They are all shot down the chute to the S.D.I.D.M.D (Sterilizing, Disinfecting and Incinerating Department, Medical Division). Theyre used there on incoming doctors who have practised that sort of thing on their patients. Nothing like giving them a dose of their own medicine. They need it down there! (A chuckle) Nothing but straight homoeopathy practiced here. Mostly high potencies used.

“Occasionally we have to send down to B & T. and get a few tinctures and how dilutions for some of the newcomers who have been admitted on probation and are just waking up. Have to let them taper off and come to their senses gradually.

“Whats that? Oh no ! You cant get me back on that thankless job. Too busy; and besides, Ive graduated and been promoted. I write only when I feel like it. No more paste pot and scissors for me. No more Notes and Comments laboriously penned at midnight after a hard days work, with head a buzzing and the bed beckoning seductively. No more defences, attacks, preachments or criticisms, directed at a lot of muddle-headed doctors who dont know the difference between a hack and a hand- saw; between an antitoxin and a homoeopathic remedy; between a serum and a similimum. No, sir ! I served my apprenticeship at that trade and I am through.

“But they need some of that yet, you say? Well, doubtless they do. Theyre an incorrigible lot. Egotistical, up to date, hard boiled, think they know it all. But theyre due for a surprise when they come up to The Gate and The Old Man holds them up for a little quiz (with a twinkle in his eye) before he turns them over to the guides who conduct them ceremoniously around the corner and downstairs to the M.R.D. (Medical Reconstruction Department). There they get a thorough course of their own purgatorical treatment by way of penance, preparatory to a course of instruction in real medicine.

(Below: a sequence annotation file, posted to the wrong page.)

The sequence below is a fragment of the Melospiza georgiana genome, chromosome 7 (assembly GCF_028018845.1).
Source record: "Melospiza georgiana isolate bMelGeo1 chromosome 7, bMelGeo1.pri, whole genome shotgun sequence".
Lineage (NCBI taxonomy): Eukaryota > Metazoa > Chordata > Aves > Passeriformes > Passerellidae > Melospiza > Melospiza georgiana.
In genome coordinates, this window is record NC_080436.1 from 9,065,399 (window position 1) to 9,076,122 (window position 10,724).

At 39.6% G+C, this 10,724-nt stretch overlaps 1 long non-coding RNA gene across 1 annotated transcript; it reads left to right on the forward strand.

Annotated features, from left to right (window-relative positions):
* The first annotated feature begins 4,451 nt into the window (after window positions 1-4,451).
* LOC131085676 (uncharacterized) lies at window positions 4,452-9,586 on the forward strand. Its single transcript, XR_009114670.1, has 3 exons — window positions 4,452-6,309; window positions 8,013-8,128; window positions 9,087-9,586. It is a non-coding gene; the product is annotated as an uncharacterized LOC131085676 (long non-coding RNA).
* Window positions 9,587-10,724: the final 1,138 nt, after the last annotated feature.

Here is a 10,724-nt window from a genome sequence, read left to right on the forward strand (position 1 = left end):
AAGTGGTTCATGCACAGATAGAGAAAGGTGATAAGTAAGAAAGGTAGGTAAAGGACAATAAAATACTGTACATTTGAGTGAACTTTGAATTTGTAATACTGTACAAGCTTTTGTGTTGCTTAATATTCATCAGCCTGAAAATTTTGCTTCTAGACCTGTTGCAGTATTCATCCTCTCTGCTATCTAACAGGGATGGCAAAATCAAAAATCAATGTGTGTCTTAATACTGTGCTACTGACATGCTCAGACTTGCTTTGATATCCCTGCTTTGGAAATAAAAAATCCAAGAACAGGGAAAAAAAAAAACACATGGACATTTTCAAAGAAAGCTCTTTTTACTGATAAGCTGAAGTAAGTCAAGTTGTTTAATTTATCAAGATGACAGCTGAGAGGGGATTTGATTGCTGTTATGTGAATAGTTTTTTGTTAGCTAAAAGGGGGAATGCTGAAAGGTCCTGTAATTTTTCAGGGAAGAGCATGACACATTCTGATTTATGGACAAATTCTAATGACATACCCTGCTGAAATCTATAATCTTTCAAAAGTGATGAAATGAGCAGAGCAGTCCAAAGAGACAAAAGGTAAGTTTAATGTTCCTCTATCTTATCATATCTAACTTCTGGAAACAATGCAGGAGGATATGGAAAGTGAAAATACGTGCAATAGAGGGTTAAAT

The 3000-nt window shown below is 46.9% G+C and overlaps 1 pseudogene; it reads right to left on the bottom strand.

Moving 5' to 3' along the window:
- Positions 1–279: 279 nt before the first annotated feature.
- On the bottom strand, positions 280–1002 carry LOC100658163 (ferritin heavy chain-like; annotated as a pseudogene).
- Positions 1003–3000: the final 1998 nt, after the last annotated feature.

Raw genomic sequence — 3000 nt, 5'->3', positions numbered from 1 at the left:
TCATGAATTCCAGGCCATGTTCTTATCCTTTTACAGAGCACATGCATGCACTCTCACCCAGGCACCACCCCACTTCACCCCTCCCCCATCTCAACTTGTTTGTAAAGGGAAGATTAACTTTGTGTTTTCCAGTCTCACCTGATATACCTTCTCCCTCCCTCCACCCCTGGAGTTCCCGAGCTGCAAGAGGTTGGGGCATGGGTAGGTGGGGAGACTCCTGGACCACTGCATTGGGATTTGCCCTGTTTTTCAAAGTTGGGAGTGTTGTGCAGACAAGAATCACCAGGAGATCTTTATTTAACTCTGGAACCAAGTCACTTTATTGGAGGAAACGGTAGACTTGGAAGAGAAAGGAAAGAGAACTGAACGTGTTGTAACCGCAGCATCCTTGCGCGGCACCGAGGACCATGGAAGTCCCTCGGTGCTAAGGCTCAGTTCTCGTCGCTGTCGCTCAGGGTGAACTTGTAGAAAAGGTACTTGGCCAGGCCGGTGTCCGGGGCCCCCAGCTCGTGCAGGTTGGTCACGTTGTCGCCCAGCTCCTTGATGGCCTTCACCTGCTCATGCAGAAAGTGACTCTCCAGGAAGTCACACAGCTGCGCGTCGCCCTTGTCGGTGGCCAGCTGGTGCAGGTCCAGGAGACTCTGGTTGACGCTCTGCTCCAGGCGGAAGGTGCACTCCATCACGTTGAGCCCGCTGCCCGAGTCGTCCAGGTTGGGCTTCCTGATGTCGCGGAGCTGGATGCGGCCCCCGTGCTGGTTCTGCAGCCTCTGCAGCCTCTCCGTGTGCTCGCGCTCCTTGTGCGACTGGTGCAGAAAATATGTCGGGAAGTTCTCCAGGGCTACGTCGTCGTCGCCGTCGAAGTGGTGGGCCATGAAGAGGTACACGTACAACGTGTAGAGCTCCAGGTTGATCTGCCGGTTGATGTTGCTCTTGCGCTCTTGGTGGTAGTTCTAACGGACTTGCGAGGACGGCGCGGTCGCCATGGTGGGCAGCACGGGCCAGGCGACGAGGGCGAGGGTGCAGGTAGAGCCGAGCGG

“Sorry ! Id like to help you out, but how can I? Ah ! I have an idea. If you want some of my stuff so much, why not dig out one or two of my old editorials and reprint them? I fancy some of the old fellow might like to read them over again, and even younger ones might find something in them to set them to thinking. Possibly they might discover that they had been progressing backward since I laid down the pen and stopped fighting for safe and sane medicine in the form of Hahnemannian Homoeopathy.

“Think its a good idea, do you ? O, youre entirely welcome. Dont mention it. Glad you thought of me. Call me up again when you feel like it. Goodbye.” And the telephone clicked.

Good old Anshutz ! Faithful worker, keen, humorous critic, sound literary adviser, quizzical comrade, entertaining writer, relentless foe of medical sham and hypocrisy, loyal friend and modest gentleman! It is good to feel that his wit and wisdom are still within reach by one means or another, even at this late day.

Here follow some short editorials by Anshutz, selected almost at random from the 1917 issues of THE HOMOEOPATHIC RECORDER — among the last he wrote before he passed over. Judge whether they are out of date or not.

Stuart Close
Stuart M. Close (1860-1929)
Dr. Close was born November 24, 1860 and came to study homeopathy after the death of his father in 1879. His mother remarried a homoeopathic physician who turned Close's interests from law to medicine.

His stepfather helped him study the Organon and he attended medical school in California for two years. Finishing his studies at New York Homeopathic College he graduated in 1885. Completing his homeopathic education. Close preceptored with B. Fincke and P. P. Wells.

Setting up practice in Brooklyn, Dr. Close went on to found the Brooklyn Homoeopathic Union in 1897. This group devoted itself to the study of pure Hahnemannian homeopathy.

In 1905 Dr. Close was elected president of the International Hahnemannian Association. He was also the editor of the Department of Homeopathic Philosophy for the Homeopathic Recorder. Dr. Close taught homeopathic philosophy at New York Homeopathic Medical College from 1909-1913.

Dr. Close's lectures at New York Homeopathic were first published in the Homeopathic Recorder and later formed the basis for his masterpiece on homeopathic philosophy, The Genius of Homeopathy.

Dr. Close passed away on June 26, 1929 after a full and productive career in homeopathy.